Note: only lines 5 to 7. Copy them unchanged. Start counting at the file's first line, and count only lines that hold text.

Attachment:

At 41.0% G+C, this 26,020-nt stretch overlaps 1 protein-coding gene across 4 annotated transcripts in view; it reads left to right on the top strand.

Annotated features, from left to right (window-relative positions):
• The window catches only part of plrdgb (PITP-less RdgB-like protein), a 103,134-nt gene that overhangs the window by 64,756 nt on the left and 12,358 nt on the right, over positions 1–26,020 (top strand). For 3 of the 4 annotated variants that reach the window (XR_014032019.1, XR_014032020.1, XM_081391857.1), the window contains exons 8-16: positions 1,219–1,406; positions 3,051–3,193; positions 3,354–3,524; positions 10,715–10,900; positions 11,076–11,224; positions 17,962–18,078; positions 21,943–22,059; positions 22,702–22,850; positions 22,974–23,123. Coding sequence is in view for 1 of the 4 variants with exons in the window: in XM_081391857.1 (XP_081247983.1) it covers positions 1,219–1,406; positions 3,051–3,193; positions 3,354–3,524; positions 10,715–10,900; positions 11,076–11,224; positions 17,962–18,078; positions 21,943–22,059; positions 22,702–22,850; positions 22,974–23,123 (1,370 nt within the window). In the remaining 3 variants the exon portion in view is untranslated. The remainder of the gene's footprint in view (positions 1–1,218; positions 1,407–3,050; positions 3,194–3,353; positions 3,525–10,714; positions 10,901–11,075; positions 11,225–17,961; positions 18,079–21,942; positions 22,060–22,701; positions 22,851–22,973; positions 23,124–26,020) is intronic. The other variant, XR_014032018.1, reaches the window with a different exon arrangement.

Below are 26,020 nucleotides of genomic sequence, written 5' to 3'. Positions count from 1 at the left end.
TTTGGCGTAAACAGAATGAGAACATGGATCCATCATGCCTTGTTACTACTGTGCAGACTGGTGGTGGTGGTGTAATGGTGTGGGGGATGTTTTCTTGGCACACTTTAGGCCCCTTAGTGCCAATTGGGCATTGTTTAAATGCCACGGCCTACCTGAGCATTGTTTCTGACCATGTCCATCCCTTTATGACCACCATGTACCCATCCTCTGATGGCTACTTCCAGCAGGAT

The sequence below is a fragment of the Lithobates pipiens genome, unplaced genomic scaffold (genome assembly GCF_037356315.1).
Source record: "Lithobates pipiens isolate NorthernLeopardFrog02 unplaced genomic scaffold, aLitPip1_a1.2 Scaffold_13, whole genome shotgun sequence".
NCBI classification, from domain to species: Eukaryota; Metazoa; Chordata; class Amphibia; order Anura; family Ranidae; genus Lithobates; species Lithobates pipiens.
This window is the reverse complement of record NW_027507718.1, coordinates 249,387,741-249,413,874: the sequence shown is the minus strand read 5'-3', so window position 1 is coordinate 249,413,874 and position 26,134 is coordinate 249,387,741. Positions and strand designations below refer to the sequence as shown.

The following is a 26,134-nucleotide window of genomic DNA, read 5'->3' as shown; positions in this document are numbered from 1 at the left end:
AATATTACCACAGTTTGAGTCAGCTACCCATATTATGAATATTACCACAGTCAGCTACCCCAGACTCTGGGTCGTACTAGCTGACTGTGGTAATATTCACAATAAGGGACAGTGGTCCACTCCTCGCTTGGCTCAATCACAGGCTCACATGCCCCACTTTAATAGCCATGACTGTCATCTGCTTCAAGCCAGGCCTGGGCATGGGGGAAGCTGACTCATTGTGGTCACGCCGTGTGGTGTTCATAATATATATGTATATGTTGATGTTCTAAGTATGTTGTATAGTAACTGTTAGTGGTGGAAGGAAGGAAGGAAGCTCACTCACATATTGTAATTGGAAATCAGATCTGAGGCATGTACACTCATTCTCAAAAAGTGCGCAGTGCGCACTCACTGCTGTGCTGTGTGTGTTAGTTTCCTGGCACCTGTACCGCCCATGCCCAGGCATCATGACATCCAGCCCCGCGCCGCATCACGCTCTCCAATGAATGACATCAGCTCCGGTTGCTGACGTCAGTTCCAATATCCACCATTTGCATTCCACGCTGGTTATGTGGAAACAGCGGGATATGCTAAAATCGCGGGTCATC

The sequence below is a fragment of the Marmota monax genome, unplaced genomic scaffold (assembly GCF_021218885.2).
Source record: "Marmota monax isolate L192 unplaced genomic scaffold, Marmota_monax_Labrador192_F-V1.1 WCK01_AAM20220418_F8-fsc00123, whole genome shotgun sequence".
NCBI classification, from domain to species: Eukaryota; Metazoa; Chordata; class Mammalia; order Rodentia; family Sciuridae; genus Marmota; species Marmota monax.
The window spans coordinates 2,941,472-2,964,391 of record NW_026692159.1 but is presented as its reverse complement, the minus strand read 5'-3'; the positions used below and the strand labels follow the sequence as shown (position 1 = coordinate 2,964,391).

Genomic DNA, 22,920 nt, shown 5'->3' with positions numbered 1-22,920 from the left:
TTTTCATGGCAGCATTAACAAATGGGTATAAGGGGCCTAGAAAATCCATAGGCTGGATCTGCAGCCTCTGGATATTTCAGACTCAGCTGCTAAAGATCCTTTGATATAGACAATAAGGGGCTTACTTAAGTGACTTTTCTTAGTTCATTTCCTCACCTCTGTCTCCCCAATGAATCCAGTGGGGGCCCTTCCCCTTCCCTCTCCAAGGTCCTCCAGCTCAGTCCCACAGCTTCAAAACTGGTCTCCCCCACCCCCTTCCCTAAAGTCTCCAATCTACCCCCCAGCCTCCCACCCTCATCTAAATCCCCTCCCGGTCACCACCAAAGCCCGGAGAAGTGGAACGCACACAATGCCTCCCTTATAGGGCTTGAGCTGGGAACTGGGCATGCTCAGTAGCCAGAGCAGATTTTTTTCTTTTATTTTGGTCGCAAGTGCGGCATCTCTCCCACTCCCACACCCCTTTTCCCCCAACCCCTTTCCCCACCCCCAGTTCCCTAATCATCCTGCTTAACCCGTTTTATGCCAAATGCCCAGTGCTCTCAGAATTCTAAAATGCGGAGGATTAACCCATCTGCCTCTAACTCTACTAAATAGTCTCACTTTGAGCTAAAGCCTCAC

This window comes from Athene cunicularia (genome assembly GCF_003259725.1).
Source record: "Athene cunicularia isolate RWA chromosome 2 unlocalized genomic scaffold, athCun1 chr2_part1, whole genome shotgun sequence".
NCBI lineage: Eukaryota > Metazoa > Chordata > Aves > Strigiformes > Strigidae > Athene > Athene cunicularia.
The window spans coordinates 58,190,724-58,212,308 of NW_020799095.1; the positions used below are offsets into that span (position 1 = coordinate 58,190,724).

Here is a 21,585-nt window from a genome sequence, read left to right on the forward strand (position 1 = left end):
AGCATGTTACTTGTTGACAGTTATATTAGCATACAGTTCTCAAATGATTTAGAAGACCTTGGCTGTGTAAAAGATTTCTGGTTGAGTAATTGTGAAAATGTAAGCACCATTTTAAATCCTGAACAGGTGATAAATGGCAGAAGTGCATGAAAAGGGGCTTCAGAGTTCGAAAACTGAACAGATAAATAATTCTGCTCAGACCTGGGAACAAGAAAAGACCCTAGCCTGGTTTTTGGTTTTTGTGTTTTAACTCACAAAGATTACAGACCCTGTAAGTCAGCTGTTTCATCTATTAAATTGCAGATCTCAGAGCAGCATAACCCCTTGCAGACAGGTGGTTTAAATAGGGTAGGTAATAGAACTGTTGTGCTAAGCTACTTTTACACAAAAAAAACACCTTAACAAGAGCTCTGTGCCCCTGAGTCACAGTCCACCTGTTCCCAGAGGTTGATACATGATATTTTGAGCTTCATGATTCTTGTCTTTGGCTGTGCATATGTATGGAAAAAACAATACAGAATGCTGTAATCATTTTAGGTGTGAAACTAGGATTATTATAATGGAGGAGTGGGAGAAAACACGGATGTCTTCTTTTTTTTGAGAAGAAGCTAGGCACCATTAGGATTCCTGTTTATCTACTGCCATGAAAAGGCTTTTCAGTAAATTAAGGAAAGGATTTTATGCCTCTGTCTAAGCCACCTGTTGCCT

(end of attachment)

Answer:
TTTGGCGTAAACAGAATGAGAACATGGATCCATCATGCCTTGTTACTACTGTGCAGACTGGTGGTGGTGGTGTAATGGTGTGGGGGATGTTTTCTTGGCACACTTTAGGCCCCTTAGTGCCAATTGGGCATTGTTTAAATGCCACGGCCTACCTGAGCATTGTTTCTGACCATGTCCATCCCTTTATGACCACCATGTACCCATCCTCTGATGGCTACTTCCAGCAGGAT

The sequence below is a fragment of the Lithobates pipiens genome, unplaced genomic scaffold (genome assembly GCF_037356315.1).
Source record: "Lithobates pipiens isolate NorthernLeopardFrog02 unplaced genomic scaffold, aLitPip1_a1.2 Scaffold_13, whole genome shotgun sequence".